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Imaging with the Tof-SIMS

SoN Scientist Interview Series

Dr. Bonnie Tyler, Research Group Arlinghaus

Research: “I conduct secondary ion mass spectroscopy (SIMS) analysis using the Tof-SIMS, a device for 3D chemical imaging down to 100 nanometer resolution. Essentially, I take materials and discover not only their chemical composition, but the way those chemical species are distributed in three dimensions.

My personal research seeks to improve ToF-SIMS sensitivity, spacial resolution and data interpretation. I also apply the ToF-SIMS technique in collaboration with other research projects at the Center for Soft Nanoscience (SoN). The measurements I do can verify whether the chemistry or materials processing done in SoN laboratories actually behaved as it was predicted. In some cases I help figure out why a result didn’t work or add understanding to unexpected behavior of samples. The process is often iterative as researchers use the chemical insight from my measurements to determine what happened in an experiment and improve the next round of experiments.”

About the Tof-SIMS: The ToF-SIMS device is manufactured by the company IONTOF, right next door to the SoN. It is a spin off from the Physics Department here at the University and has a large market in Asia and Europe with the semi-conductor industry. The ToF-SIMS machine is located in the SoN, in the Münster Nanofabrication Facility (MNF), a special cleanroom environment.

Latest Paper: An Arylazopyrazole Based N‐Heterocyclic Carbene as Photoswitch on Gold Surfaces: Light‐Switchable Wettability, Work Function and Conductance

Why she became a scientist: “I like the creative aspect of science. I enjoy solving problems and puzzles. Scientists are curious people who ask questions and explore. We also write and present in front of people, so communication is as important as math skills. Science brings together things that interest me.”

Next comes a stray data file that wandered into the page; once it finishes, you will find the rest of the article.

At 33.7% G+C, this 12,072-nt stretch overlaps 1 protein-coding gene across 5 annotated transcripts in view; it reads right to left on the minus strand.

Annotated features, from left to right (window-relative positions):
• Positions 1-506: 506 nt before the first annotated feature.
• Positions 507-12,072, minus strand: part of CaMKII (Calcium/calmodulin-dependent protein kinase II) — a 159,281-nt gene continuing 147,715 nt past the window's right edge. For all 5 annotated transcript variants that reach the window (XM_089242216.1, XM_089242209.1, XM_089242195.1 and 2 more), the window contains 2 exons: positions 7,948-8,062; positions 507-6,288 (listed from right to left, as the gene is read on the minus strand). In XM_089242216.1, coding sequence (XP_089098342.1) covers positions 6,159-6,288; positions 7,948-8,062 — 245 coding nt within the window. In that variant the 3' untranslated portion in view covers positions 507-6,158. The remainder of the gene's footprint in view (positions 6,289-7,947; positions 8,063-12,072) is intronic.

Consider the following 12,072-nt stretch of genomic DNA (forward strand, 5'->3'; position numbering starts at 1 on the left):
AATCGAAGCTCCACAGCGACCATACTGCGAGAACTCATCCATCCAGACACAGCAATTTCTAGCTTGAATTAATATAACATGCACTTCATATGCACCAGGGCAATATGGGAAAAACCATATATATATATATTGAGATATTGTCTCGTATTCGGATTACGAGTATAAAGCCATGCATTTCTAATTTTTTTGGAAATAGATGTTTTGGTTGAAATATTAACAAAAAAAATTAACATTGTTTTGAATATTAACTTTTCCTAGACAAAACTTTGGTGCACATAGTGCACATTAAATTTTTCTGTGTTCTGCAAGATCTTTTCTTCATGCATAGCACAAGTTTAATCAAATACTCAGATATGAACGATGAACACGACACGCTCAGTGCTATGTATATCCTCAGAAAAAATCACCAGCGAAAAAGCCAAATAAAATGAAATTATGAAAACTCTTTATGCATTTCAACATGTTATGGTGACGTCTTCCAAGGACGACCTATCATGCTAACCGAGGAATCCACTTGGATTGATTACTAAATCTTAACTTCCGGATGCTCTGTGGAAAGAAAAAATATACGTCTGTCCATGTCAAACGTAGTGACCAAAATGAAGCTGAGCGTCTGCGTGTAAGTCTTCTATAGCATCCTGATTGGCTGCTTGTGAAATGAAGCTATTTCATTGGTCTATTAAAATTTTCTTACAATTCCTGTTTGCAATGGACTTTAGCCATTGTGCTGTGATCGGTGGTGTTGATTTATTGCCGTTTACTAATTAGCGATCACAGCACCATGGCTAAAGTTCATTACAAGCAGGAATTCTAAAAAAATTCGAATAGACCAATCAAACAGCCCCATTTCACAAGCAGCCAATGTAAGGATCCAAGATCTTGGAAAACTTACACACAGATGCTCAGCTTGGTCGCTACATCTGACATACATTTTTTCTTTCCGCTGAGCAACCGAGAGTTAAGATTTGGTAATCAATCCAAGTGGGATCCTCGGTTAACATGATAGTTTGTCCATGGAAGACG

Nano-scale 3D imaging of molecules and elements
© Bonnie Tyler

Likes about the SoN: “I like working with students, which is why I appreciate working at the SoN. It is much nicer than working at a distance. Sitting in the same building with student scientists means I get immediate feedback. We can look at samples right away and adjust them immediately. Also, we have the opportunity to sit and discuss and generate new ideas. For example, the other day Anzehla Galstyan walked by my office, and we realized through a spontaneous conversation that we could incorporate bio-films, her area of expertise, into some experiments and write a new DFG proposal. That is the kind of synergy you want: where people see each other.

I also like that the SoN is international. Of course, generally, the culture of science is extremely international. Additionally, I like that there is an emphasis on social activities at the SoN, with a brown bag lunch and talks for junior researchers and a fruit break once a week. It is important to break down barriers and get people to interact and think interdisciplinary.”

Previous workplace: “I worked in U.S. and Caribbean universities. Most recently, I worked in England at the National Physics Laboratory.

I have been collaborating with Professor Arlinghaus for over a decade after meeting him at a conference in Japan. I visited IONTOF with him and we talked about collaborative projects. I’ve been coming to Münster every summer to do measurements together with him. Later he told me he had a position here working with this unique instrumentation.”

Wishes: a SoN seminar series with guest speakers from outside the University, preferably with leaders in different fields

Nanoanalysis with ToF-SIMS/Laser-SNMS
Münster Nanofabrication Facility